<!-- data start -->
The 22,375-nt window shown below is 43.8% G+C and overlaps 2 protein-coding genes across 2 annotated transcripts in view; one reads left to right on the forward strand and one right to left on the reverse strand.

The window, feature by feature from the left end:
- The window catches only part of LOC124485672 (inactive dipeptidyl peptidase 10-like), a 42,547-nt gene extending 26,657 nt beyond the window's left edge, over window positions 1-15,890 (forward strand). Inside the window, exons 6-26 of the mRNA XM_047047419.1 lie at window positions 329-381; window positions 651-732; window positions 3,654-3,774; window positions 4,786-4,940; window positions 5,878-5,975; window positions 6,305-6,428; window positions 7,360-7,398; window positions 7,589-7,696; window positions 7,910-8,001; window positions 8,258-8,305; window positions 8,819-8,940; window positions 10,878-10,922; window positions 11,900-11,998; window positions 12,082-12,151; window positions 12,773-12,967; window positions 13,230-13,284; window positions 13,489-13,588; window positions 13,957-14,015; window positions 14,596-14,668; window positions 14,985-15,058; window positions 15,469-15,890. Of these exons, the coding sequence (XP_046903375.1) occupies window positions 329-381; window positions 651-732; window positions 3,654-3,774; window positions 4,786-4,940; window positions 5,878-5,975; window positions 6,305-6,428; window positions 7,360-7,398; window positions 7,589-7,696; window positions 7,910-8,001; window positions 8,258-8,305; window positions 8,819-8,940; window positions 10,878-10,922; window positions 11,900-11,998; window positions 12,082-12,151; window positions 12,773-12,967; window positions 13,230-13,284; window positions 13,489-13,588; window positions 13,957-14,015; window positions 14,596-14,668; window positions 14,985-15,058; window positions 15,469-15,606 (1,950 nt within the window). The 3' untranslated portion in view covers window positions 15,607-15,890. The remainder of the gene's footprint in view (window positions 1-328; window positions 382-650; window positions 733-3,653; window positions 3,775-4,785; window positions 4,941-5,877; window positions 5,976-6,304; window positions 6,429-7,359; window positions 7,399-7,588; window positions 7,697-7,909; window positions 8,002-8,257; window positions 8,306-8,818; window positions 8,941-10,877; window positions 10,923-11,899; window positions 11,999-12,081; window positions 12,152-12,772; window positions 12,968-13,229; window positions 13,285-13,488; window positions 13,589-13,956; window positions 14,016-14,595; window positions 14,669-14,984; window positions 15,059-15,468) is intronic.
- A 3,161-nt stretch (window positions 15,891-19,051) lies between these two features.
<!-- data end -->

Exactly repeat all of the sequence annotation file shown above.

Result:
The 22,375-nt window shown below is 43.8% G+C and overlaps 2 protein-coding genes across 2 annotated transcripts in view; one reads left to right on the forward strand and one right to left on the reverse strand.

The window, feature by feature from the left end:
- The window catches only part of LOC124485672 (inactive dipeptidyl peptidase 10-like), a 42,547-nt gene extending 26,657 nt beyond the window's left edge, over window positions 1-15,890 (forward strand). Inside the window, exons 6-26 of the mRNA XM_047047419.1 lie at window positions 329-381; window positions 651-732; window positions 3,654-3,774; window positions 4,786-4,940; window positions 5,878-5,975; window positions 6,305-6,428; window positions 7,360-7,398; window positions 7,589-7,696; window positions 7,910-8,001; window positions 8,258-8,305; window positions 8,819-8,940; window positions 10,878-10,922; window positions 11,900-11,998; window positions 12,082-12,151; window positions 12,773-12,967; window positions 13,230-13,284; window positions 13,489-13,588; window positions 13,957-14,015; window positions 14,596-14,668; window positions 14,985-15,058; window positions 15,469-15,890. Of these exons, the coding sequence (XP_046903375.1) occupies window positions 329-381; window positions 651-732; window positions 3,654-3,774; window positions 4,786-4,940; window positions 5,878-5,975; window positions 6,305-6,428; window positions 7,360-7,398; window positions 7,589-7,696; window positions 7,910-8,001; window positions 8,258-8,305; window positions 8,819-8,940; window positions 10,878-10,922; window positions 11,900-11,998; window positions 12,082-12,151; window positions 12,773-12,967; window positions 13,230-13,284; window positions 13,489-13,588; window positions 13,957-14,015; window positions 14,596-14,668; window positions 14,985-15,058; window positions 15,469-15,606 (1,950 nt within the window). The 3' untranslated portion in view covers window positions 15,607-15,890. The remainder of the gene's footprint in view (window positions 1-328; window positions 382-650; window positions 733-3,653; window positions 3,775-4,785; window positions 4,941-5,877; window positions 5,976-6,304; window positions 6,429-7,359; window positions 7,399-7,588; window positions 7,697-7,909; window positions 8,002-8,257; window positions 8,306-8,818; window positions 8,941-10,877; window positions 10,923-11,899; window positions 11,999-12,081; window positions 12,152-12,772; window positions 12,968-13,229; window positions 13,285-13,488; window positions 13,589-13,956; window positions 14,016-14,595; window positions 14,669-14,984; window positions 15,059-15,468) is intronic.
- A 3,161-nt stretch (window positions 15,891-19,051) lies between these two features.